• ‘The computer beeped and then made a feeble sound.’
      • ‘A little head peeped out of the broken egg, making a feeble sound.’
      • ‘There was a distinct amount of light filtering around the blinds and, through the window, the first feeble sounds of the dawn chorus.’
      • ‘He didn't realize how much it hurt until I gave out a feeble cry.’
      • ‘With a feeble squeak, his knees buckled, and he tumbled into a wall, eyes wide with shock.’
      • ‘The mother made me literally force-feed him, shoving puréed food into his mouth as he cried piteously in feeble protest.’
      • ‘With a feeble murmur her head drooped backward from a sudden spell of dizziness.’
      faint, dim, weak, pale, soft, subdued, muted, indistinct, unclear, vague
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    2. 1.2 Lacking strength of character.
      ‘she overreacted in such a feeble, juvenile way’
      • ‘Much of what constitutes educative efforts in Christian communities today is bland, feeble, and ineffectual.’
      • ‘And on it goes, each lame joke greeted with feeble, self-regarding applause and laughter that comes like a slow belch.’
      • ‘Until recently, the concern had been that the recovery in the euro zone was so pallid and feeble that the big euro zone economies could not take a rate increase.’
      • ‘In this time of war and destruction, a fearful thought, a threatening glance, were common and yet they still played with a weak mind or a feeble soul.’
      • ‘Worse than the comedy, however, are the director's feeble attempts at character building.’
      • ‘A Nietzschean may see it as a lie with which the feeble and timid console themselves for their inability to seize life as it should be seized.’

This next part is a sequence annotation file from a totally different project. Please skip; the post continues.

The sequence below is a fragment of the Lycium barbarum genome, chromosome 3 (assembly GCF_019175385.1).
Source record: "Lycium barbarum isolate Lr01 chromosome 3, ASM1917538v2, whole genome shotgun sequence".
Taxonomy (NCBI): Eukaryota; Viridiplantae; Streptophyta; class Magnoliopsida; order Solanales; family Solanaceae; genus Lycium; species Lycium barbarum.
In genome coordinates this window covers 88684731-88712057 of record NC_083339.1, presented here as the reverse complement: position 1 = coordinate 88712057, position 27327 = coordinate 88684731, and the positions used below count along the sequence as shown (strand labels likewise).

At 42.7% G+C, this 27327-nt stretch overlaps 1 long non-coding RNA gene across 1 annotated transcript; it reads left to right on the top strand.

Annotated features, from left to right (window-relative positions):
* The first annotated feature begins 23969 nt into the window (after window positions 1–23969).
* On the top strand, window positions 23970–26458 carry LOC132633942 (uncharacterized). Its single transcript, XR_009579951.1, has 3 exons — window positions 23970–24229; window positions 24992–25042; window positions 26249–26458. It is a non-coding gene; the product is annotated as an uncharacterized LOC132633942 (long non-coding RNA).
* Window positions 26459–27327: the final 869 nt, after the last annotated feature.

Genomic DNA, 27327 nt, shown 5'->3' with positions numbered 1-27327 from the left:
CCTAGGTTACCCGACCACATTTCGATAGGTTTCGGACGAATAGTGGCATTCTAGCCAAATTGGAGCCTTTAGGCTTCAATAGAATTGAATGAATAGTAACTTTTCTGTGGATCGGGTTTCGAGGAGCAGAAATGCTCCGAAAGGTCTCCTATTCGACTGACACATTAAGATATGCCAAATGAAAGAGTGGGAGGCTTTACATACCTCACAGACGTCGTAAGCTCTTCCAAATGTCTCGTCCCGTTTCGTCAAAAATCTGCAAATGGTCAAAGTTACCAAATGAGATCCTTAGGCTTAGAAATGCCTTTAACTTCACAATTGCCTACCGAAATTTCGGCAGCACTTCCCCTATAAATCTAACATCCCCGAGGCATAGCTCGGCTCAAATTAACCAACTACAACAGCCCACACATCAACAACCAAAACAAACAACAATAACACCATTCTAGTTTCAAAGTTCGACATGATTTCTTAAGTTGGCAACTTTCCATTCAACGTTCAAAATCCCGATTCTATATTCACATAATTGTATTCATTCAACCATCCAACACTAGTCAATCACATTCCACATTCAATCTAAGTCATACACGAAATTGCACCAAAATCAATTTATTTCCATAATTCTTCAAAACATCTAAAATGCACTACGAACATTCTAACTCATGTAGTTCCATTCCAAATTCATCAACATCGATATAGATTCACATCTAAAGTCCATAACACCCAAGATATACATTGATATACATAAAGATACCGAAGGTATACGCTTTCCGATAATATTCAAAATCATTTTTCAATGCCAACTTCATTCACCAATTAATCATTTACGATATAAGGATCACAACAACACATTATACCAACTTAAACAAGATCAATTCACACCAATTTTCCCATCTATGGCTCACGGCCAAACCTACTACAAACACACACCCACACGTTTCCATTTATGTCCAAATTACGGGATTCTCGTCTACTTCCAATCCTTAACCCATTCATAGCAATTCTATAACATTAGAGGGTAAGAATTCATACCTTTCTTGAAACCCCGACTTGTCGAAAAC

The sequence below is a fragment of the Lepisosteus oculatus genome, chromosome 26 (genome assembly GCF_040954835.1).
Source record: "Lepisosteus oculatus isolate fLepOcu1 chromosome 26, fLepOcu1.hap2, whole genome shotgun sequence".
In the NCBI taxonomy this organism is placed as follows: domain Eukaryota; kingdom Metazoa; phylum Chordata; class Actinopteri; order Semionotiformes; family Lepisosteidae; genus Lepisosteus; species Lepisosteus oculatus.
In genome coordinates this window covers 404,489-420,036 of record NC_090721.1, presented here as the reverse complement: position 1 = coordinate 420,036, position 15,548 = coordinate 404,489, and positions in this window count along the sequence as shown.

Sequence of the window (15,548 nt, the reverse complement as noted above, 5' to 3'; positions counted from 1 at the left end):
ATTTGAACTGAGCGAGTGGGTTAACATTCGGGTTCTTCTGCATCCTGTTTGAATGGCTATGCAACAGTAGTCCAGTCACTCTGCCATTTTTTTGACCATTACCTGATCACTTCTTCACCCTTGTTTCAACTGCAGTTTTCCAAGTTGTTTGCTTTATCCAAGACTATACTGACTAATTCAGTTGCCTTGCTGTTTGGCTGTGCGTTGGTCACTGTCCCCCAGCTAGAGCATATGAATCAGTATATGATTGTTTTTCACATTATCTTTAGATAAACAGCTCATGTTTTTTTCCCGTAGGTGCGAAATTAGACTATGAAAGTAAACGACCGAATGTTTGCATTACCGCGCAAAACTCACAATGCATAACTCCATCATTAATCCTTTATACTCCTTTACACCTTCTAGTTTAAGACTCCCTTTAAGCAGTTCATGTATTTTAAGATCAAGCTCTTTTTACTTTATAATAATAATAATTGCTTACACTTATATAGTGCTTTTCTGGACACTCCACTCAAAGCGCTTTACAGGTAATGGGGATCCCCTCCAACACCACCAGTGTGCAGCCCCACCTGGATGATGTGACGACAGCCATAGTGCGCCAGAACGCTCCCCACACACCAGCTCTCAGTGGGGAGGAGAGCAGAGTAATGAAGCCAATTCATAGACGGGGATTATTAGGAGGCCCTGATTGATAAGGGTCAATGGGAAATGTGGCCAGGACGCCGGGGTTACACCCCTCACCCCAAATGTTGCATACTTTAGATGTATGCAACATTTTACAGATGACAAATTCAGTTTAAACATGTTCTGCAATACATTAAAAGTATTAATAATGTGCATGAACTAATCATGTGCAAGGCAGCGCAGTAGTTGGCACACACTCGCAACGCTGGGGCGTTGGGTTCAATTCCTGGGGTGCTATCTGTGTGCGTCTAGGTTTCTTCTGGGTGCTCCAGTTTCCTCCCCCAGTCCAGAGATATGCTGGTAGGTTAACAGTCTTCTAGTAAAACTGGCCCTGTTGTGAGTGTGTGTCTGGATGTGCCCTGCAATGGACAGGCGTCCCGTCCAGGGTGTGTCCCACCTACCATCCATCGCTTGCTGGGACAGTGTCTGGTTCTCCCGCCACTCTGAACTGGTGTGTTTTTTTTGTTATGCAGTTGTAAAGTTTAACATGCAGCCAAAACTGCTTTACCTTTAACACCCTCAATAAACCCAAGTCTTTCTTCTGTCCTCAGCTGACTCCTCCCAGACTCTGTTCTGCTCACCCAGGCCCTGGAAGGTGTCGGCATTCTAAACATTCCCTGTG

• ‘The limp untheatricality and stale visual aesthetic of the production are feeble responses to the elemental power and ecstatic lyricism of Wagner's score.’
      • ‘It has been known for years that the test is illogical and is a joke, but they have enough clout to be able to persuade a weak government and feeble ministers.’
      • ‘Janes's budget was obviously restricted, but this is no excuse for a feeble script.’
      • ‘Other performers, again, are remarkable for vivacity of action and elocution, who nevertheless are felt to be feeble and ineffective in rousing an audience to emotion.’
      • ‘I can't lay the blame on the police, they are just doing as they are told, and are probably as sick of the system as me, but I strongly lay it on our feeble and weak justice system today.’
      • ‘It may have been too early to celebrate a nascent political vitality that remains, for now, too feeble and limited to convince that democracy is finally within our grasp.’
      • ‘The independent counsel's unprecedented challenge to the presidency evoked the most feeble and cowardly response from these quarters.’
      • ‘For a representative of a party caricatured for being rather feeble and spineless, he has been strikingly resolute throughout the crisis.’
      • ‘So far, the Bank of England's attempts to slow the consumer boom here look to have been as feeble as placing matchsticks in the path of an oncoming train.’